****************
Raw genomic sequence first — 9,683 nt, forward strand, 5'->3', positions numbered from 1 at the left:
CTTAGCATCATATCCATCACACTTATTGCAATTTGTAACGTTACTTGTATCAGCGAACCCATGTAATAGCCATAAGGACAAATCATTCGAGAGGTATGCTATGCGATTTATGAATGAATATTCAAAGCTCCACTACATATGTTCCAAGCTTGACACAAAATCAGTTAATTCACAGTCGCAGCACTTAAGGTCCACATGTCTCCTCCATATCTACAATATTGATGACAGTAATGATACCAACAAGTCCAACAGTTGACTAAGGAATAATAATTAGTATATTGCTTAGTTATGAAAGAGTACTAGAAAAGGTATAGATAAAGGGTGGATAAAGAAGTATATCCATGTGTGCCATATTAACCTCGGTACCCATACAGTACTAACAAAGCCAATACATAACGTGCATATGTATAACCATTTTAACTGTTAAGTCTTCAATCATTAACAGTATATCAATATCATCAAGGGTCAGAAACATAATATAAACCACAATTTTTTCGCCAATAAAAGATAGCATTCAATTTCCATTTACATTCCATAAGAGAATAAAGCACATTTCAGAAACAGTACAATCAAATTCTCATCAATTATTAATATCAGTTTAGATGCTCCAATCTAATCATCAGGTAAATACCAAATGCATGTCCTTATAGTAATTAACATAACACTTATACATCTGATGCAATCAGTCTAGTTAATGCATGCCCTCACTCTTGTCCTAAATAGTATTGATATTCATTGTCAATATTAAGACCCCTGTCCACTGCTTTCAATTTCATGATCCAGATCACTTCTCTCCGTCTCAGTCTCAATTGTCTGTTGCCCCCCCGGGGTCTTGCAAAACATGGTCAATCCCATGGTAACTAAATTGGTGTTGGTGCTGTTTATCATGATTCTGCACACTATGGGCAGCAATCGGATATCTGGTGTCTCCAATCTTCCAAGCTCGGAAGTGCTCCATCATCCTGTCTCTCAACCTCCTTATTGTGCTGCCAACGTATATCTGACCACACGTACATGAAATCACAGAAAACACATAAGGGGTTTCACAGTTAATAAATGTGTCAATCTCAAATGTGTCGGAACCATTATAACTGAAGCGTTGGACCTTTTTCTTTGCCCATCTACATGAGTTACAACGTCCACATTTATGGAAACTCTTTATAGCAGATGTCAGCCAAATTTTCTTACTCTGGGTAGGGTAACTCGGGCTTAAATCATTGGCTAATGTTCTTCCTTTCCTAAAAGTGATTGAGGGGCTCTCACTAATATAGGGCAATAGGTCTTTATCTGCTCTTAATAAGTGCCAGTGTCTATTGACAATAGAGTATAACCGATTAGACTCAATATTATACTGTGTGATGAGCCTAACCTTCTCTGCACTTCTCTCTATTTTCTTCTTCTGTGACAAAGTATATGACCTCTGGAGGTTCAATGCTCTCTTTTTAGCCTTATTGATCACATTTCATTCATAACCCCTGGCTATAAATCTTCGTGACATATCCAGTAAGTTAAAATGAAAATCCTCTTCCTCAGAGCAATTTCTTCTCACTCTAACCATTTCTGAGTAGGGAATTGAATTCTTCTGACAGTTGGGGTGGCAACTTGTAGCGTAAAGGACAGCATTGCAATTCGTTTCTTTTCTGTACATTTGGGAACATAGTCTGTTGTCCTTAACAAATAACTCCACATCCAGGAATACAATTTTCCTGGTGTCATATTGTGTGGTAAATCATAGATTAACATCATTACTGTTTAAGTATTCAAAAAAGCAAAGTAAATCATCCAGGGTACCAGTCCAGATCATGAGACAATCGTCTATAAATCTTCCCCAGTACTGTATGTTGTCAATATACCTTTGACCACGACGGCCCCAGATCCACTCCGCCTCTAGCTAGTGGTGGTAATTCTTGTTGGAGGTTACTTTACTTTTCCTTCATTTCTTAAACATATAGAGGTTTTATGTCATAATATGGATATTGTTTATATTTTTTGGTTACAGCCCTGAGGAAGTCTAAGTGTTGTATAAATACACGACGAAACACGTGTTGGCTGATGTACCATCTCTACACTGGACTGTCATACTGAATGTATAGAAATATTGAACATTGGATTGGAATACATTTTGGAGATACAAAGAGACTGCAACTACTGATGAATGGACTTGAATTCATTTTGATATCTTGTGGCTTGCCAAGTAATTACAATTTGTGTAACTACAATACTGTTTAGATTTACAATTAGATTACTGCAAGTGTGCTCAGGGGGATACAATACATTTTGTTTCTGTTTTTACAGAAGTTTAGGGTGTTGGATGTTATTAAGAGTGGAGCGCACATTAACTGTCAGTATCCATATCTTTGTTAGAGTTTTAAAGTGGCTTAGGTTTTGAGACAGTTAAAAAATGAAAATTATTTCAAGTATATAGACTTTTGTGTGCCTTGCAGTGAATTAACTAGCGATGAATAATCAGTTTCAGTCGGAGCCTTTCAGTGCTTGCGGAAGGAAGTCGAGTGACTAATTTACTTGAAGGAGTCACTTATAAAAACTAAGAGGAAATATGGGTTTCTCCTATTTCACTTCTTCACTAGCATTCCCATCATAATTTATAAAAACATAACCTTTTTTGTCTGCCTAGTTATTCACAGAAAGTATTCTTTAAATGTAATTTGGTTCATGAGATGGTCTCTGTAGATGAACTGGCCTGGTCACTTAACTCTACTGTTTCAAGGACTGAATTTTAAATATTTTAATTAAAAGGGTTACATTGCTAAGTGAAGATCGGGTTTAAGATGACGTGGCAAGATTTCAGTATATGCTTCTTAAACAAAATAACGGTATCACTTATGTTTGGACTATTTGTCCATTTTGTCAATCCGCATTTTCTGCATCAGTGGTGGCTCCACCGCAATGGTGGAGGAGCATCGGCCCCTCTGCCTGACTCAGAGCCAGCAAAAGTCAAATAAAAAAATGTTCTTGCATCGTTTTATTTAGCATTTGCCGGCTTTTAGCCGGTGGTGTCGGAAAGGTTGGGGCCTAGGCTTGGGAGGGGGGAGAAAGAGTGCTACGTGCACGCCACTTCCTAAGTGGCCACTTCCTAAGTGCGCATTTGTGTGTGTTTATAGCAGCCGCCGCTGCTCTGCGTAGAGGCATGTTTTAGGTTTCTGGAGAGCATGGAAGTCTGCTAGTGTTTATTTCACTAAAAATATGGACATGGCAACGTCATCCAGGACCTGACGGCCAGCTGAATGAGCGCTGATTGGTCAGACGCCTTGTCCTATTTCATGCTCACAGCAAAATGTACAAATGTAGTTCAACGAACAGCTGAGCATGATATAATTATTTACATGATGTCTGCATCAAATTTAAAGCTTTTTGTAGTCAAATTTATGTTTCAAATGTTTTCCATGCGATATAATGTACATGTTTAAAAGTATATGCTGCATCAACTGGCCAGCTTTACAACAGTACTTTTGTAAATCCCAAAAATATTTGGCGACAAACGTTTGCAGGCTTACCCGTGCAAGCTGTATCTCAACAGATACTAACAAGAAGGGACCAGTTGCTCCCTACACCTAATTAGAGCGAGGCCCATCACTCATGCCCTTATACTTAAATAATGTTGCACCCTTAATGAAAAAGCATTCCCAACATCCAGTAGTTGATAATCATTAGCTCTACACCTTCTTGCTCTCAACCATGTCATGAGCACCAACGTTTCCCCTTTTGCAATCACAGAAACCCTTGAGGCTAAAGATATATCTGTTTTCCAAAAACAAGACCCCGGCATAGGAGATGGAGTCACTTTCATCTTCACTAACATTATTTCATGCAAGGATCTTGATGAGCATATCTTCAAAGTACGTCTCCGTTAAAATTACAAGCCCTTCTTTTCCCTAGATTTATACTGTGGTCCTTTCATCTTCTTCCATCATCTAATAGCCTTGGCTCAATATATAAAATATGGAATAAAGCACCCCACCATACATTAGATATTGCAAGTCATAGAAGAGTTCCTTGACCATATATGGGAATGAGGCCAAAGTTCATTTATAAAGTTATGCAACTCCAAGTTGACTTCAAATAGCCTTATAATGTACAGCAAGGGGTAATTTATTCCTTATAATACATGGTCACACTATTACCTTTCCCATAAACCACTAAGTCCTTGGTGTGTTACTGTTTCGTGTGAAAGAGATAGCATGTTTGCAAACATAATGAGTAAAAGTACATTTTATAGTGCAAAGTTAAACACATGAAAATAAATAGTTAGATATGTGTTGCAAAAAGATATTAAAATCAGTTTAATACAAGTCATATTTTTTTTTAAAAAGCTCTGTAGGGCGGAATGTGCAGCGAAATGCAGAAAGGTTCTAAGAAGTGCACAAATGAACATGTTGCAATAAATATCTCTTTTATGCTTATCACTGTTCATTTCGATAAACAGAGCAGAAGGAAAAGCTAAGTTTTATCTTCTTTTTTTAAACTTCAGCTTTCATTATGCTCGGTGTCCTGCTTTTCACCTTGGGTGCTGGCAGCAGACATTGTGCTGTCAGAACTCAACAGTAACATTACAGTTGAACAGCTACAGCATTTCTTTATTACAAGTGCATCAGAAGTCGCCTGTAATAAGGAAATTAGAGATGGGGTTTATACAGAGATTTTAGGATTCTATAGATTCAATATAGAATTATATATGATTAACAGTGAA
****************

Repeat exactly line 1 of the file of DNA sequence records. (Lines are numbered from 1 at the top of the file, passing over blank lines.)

Raw genomic sequence first — 9,683 nt, forward strand, 5'->3', positions numbered from 1 at the left: